Governor Signs AB 1299: “Out-of-County” Will No Longer Mean “Out-of-Luck” for Foster Youth with Mental Health Needs

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Governor Signs AB 1299: “Out-of-County” Will No Longer Mean “Out-of-Luck” for Foster Youth with Mental Health Needs

On Sunday, Governor Jerry Brown signed AB 1299 (Ridley-Thomas), “Medi-Cal Specialty Mental Health Services for Foster Youth,” into law. This represents a significant turning point in the delivery of mental health services to foster youth in California: “out-of-county” will no longer mean “out-of-luck.” The passage of AB 1299 also demonstrates what’s possible when advocates, providers, administrators, and legislators collaborate to break down barriers to care for children and youth.

The “out-of-county” problem has plagued the children’s mental health system in California for nearly two decades–leaving as many as 13,000 of the state’s most vulnerable youth without equal access to the mental health care they need. AB 1299 eliminates a key barrier to mental health care for these youth: the law shifts responsibility for providing or arranging for specialty mental health services under Medi-Cal from the county where a foster youth entered care to the county where the child resides. The law also ensures that Medi-Cal funding will follow the child so that any net change in costs to each county will be reimbursed through the regular Realignment process. Finally, the law allows for exceptions to the transfer of responsibility in order to assure continuity of care or improve child welfare outcomes.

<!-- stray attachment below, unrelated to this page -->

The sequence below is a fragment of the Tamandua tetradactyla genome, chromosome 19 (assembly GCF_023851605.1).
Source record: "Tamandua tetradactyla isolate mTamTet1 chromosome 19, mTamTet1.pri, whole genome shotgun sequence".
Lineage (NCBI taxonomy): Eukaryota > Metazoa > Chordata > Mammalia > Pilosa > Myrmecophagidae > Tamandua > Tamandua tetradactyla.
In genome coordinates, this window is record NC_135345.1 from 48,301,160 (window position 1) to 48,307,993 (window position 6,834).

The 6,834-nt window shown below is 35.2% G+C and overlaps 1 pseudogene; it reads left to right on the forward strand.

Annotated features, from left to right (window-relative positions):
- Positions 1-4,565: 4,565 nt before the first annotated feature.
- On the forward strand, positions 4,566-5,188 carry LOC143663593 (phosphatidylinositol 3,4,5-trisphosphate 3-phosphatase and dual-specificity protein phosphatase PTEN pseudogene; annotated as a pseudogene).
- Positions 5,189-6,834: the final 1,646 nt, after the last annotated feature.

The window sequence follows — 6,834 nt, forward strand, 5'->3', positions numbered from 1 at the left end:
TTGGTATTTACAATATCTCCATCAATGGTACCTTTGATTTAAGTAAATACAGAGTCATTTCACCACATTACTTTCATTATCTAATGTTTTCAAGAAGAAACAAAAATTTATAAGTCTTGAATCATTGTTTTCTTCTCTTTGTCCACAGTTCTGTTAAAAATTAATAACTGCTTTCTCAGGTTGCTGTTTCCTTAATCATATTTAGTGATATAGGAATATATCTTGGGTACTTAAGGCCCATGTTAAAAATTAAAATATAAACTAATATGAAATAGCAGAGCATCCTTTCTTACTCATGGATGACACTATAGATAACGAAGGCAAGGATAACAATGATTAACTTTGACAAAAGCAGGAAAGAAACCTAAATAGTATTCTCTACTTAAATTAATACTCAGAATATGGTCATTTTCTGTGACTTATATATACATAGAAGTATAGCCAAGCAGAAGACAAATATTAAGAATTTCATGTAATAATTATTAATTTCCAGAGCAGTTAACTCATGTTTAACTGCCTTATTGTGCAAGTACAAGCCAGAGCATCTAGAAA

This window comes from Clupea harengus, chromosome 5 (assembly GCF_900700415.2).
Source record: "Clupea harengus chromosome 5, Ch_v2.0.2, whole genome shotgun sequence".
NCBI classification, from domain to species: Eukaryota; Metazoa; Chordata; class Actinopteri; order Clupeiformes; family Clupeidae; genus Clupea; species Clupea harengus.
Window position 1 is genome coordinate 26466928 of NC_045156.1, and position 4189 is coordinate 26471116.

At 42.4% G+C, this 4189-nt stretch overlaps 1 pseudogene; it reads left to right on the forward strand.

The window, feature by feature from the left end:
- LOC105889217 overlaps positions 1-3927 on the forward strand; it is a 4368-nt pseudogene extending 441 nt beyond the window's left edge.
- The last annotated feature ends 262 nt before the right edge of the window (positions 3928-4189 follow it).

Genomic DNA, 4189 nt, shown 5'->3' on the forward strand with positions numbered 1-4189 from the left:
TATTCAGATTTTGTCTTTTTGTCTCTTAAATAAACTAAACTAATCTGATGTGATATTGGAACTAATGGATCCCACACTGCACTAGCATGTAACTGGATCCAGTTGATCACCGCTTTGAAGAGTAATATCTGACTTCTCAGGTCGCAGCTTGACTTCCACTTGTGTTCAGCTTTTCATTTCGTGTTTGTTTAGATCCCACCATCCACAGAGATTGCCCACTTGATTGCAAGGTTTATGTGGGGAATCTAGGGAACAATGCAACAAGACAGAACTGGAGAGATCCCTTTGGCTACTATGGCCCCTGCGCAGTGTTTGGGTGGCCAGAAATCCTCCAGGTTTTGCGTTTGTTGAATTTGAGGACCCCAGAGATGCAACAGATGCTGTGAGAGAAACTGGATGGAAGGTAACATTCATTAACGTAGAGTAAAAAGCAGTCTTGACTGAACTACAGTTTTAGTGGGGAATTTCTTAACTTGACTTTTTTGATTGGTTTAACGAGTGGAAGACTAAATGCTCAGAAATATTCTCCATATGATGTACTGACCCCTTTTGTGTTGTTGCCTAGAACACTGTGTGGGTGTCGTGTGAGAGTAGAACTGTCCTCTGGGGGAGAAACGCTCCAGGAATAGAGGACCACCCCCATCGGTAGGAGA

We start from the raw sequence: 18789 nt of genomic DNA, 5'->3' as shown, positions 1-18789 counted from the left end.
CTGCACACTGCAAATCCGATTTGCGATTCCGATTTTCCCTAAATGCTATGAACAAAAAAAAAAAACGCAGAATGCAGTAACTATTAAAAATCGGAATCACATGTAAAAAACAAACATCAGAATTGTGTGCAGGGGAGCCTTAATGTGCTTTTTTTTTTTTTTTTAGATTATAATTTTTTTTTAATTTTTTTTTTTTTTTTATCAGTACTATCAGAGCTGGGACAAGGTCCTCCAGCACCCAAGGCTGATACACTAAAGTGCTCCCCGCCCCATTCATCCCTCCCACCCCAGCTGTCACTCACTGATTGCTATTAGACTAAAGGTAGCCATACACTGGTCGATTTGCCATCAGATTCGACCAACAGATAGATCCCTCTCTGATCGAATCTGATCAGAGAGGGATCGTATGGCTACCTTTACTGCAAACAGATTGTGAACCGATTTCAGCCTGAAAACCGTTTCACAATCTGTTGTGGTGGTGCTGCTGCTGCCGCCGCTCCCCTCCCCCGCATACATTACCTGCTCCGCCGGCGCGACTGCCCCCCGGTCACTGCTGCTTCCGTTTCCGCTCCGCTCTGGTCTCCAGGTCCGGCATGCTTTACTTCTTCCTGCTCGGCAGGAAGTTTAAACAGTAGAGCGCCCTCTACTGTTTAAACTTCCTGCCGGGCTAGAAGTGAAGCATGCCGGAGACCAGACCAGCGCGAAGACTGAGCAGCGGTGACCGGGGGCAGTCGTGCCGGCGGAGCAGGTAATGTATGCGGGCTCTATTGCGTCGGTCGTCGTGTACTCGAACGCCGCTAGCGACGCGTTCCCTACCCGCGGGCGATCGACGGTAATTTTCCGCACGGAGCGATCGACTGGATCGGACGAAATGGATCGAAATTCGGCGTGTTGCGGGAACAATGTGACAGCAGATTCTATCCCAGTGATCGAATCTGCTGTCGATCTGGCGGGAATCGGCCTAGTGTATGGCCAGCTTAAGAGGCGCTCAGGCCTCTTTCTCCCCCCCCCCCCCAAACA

The passage of AB 1299 represents years of advocacy by Young Minds and our dedicated allies. Foster youth who are sent to out-of-county often have the greatest mental health needs, and until now, the least access to services. Eliminating this barrier to mental health care will improve the lives of thousands of youth. It is also a demonstration of what can be accomplished when children’s stakeholders are united and insistent that mental health policies and programs must meet the needs of the children they are intended to serve, not the needs of “the system.”

We applaud Governor Brown for prioritizing the wellness of foster youth and signing this legislation into law, as well as Secretary Dooley and Assemblymember Ridley-Thomas for providing the leadership that got this bill to his desk. We also want to thank our partners and supporters who provided testimony, sent in letters of support, and tirelessly worked to secure consensus on every detail of the bill. This is an epic win–for foster youth and their allies–and it proves that when the stakeholder community works together, we can change systems for the better and improve young people’s lives.

But the important work isn’t done. (There’s always a next step, right?) In order for AB 1299 to work, it has to be successfully turned into practice. This will require continued collaboration and commitment by stakeholders to develop regulations and monitor implementation. We also need to ensure equal access to mental health services among California’s counties, so that services in the Central Valley are every bit as accessible and intensive as services on the Coast.  We hope that you will join Young Minds Advocacy in seeing these efforts through. If you haven’t already, please sign up to join our list of supporters to stay up to date on this issue and others that impact youth in your community.

About the Author:

Annabelle Gardner
Annabelle Gardner is the director of communications at Young Minds and editor in chief of our blog, Hear Me Out. She believes storytelling is a powerful tool for social change.